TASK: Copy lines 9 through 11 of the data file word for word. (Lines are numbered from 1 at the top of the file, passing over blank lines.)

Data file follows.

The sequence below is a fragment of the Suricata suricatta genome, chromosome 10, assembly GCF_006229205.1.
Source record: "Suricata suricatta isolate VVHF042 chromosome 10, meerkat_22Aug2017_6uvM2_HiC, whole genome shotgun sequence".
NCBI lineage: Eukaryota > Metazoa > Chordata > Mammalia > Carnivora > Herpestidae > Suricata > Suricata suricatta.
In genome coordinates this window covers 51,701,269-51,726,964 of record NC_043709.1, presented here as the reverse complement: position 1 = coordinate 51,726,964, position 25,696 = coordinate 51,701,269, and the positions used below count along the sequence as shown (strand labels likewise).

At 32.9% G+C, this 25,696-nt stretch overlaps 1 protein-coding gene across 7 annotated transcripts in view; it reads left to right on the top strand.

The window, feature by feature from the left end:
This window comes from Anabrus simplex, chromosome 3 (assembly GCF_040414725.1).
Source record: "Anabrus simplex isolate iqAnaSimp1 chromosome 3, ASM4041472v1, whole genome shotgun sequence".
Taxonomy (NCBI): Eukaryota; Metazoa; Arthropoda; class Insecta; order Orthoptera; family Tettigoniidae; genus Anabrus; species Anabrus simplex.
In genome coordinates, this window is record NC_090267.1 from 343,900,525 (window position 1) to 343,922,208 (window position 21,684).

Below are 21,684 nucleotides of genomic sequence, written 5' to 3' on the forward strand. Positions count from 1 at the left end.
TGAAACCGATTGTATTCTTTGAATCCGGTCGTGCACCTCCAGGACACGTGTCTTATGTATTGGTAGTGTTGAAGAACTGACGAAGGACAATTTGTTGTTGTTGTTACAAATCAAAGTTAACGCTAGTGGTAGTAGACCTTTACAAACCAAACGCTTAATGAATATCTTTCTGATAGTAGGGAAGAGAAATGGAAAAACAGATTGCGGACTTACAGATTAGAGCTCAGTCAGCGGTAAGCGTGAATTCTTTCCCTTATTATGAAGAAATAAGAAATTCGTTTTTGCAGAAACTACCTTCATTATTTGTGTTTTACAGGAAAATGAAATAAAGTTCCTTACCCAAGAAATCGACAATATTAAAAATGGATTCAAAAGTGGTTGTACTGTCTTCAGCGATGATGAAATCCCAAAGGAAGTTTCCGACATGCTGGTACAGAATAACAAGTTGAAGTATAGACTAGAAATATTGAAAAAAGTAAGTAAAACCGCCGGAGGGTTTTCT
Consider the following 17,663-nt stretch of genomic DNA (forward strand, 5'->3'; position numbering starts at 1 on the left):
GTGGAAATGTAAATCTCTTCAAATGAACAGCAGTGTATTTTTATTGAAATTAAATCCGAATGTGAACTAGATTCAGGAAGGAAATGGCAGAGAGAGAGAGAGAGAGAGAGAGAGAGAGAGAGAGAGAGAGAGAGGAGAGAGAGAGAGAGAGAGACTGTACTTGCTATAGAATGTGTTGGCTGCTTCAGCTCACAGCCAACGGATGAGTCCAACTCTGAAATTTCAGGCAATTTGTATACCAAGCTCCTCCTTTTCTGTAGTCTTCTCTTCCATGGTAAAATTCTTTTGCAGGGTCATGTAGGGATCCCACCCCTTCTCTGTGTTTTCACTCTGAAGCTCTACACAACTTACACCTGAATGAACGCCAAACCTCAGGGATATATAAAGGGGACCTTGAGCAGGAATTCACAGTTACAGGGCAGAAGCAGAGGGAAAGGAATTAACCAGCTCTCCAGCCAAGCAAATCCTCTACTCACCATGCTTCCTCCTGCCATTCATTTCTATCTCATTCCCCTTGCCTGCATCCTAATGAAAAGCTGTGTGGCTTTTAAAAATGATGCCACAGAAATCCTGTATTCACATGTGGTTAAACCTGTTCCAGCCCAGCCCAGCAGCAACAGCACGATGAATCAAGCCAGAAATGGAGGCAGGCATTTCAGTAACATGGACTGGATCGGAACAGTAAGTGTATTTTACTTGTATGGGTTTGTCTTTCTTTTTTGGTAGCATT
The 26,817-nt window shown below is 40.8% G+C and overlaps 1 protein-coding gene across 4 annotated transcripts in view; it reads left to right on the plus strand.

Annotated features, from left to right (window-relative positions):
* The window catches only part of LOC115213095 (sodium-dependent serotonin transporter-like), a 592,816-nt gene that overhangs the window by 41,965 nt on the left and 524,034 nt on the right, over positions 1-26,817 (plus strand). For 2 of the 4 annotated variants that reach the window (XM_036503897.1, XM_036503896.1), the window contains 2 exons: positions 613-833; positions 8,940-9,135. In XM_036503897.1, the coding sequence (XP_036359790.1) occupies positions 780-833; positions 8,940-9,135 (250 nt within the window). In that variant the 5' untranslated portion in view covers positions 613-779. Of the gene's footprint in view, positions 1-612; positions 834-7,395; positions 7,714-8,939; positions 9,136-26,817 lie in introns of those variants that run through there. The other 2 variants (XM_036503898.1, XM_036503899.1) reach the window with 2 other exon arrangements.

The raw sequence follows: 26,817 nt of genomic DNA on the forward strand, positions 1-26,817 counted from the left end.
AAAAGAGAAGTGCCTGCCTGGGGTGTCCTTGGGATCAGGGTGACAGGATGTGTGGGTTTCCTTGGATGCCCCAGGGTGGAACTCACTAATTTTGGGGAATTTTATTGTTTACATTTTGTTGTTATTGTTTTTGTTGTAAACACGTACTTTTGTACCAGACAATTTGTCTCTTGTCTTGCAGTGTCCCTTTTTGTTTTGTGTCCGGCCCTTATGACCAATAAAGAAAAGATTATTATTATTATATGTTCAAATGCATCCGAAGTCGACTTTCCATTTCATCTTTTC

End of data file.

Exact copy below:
Taxonomy (NCBI): Eukaryota; Metazoa; Arthropoda; class Insecta; order Orthoptera; family Tettigoniidae; genus Anabrus; species Anabrus simplex.
In genome coordinates, this window is record NC_090267.1 from 343,900,525 (window position 1) to 343,922,208 (window position 21,684).

Below are 21,684 nucleotides of genomic sequence, written 5' to 3' on the forward strand. Positions count from 1 at the left end.